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Jiang Qing and the Silver Screen

Date and Time: 
Monday, June 8, 2020. 12:00 PM - 01:15 PM
Meeting Location: 
Zoom
Workshop: 
Working Group in Literary & Visual Culture
Meeting Description: 

This paper interrogates the relationship between post-Mao judgements of Jiang Qing or Madame Mao (1914-1991) and her film career in 1930s Shanghai. It does so in order to complicate the post-Mao Chinese Communist Party narrative that treats Jiang as a national villain and femme fatale without talent or accomplishments outside her interactions with men. Contrary to the dominant post-Mao narrative of Jiang, this paper reveals that Jiang Qing played a central role in the left-wing project to promote national self-strengthening and liberation. This paper demonstrates how the left-wing film industry’s promotion of stage actors through photography and print media distilled the left-wing causes of women’s liberation and nation building into a shorthand of easily communicable gestures, styles, and motifs. Engaging the theoretical concepts of citation, re-enactment, and durational performance, this paper explains the processes by which the transfer of social knowledge, memory, and a sense of identity about Jiang were made possible. It argues that collective memories of Jiang's left-wing performances on screen laid a foundation for the roles that she would later perform as well as the standards against which she was judged. This paper illuminates left-wing cinema's influence on the construction of the official Jiang Qing narrative.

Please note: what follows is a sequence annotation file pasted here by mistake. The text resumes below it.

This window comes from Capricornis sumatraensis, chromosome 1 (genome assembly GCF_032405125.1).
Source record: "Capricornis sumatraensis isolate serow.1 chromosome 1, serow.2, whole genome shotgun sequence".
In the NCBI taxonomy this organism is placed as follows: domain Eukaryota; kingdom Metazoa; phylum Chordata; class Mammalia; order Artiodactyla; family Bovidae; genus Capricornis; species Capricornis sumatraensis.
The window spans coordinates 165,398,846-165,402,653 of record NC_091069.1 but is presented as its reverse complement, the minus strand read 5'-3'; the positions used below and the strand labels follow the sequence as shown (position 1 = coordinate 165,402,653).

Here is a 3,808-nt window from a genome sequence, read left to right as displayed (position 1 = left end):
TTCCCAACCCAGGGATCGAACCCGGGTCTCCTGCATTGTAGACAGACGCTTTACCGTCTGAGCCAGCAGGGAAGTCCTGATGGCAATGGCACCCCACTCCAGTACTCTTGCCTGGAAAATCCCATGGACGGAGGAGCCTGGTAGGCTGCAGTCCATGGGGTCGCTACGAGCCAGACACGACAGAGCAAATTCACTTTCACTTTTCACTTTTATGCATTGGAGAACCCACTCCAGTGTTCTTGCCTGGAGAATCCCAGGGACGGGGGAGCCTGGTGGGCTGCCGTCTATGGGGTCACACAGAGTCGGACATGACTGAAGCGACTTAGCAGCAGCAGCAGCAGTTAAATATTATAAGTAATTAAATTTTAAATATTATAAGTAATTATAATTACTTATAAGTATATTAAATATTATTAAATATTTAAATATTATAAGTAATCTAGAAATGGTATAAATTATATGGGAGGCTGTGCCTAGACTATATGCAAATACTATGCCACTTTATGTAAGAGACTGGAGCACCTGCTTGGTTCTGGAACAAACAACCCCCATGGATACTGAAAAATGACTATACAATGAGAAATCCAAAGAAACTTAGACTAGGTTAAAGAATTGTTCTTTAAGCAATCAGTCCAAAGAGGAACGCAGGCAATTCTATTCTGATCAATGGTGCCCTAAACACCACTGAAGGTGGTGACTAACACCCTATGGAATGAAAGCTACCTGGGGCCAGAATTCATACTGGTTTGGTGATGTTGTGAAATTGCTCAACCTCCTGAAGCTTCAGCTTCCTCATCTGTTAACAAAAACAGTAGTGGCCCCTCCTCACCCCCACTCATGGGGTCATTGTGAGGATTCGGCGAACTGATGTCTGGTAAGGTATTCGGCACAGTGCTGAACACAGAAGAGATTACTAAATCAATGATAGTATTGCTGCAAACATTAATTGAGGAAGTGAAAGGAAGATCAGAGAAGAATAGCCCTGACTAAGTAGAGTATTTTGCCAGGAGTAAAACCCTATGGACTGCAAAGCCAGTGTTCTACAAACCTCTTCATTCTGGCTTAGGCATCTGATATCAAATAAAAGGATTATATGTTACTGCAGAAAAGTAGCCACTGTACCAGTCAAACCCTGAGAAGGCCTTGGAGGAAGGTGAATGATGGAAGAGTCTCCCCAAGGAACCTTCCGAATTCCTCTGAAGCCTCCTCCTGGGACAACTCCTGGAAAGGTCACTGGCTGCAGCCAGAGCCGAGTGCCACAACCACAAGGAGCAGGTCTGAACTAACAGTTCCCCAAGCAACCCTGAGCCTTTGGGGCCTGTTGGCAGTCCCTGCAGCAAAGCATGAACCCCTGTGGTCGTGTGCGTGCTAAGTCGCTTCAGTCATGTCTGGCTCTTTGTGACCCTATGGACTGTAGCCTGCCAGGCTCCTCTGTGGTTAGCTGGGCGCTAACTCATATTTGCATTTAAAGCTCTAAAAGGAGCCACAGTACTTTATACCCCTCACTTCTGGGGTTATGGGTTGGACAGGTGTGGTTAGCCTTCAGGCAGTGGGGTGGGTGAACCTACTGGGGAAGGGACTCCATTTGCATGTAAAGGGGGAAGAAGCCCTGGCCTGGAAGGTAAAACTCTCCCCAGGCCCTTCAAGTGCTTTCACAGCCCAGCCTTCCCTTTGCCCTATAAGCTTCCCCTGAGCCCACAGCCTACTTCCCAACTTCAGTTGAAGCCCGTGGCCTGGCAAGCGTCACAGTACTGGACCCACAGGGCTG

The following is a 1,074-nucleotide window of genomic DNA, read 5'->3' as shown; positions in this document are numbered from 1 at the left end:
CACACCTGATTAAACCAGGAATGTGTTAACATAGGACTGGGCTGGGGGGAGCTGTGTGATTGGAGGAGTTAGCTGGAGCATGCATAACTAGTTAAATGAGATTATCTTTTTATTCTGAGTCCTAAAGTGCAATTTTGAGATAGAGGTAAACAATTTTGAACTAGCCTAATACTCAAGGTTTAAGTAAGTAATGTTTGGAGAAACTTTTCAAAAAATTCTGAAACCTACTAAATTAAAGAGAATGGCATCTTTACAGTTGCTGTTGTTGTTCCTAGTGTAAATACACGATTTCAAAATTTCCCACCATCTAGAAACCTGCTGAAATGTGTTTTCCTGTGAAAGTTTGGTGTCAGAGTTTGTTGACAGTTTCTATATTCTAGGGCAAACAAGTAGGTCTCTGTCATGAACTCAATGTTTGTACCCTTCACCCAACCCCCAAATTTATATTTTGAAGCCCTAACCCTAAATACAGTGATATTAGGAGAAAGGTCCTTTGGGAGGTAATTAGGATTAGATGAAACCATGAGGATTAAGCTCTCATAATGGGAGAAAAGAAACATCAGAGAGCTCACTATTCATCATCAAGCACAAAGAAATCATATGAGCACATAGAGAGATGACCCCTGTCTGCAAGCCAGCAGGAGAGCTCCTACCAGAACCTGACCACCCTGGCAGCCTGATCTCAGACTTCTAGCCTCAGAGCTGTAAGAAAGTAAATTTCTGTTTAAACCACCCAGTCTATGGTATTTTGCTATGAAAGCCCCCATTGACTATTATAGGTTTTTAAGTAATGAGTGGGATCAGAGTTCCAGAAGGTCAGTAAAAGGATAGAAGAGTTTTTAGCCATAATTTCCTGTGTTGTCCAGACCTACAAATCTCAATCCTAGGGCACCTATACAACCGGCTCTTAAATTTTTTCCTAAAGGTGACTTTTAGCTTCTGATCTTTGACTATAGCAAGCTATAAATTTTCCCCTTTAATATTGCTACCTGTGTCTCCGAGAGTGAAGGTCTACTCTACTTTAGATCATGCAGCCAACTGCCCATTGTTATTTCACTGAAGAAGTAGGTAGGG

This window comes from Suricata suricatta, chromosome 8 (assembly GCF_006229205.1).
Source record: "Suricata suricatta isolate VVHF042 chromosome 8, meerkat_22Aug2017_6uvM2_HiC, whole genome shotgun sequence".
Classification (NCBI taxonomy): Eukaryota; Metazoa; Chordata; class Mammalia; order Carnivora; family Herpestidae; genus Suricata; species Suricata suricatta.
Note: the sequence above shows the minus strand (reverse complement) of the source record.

Mei Li Inouye is a doctoral candidate in the Department of East Asian Languages and Cultures at Stanford University. Her research explores transnational exchanges and appropriations, genre and media boundary crossings and transformations, and the mediating and critical role of memory in modern and contemporary Chinese literature, visual culture, theater, and literature. Her dissertation, “Performing Jiang Qing (1914-1991)” examines gender, performance, and power via representations of Jiang Qing in modern Chinese visual culture, theater, literature, and memory from the 1930s to the present.

Sponsored by the Stanford Humanities Center. Made possible by the support from an anonymous donor honoring Former SHC Director John Bender, the Mellon Foundation, and the National Endowment for the Humanities.

Please register here: https://stanford.zoom.us/meeting/register/tJIuc-usqjgrG914Ed8ml4V7lyx-b0...

 

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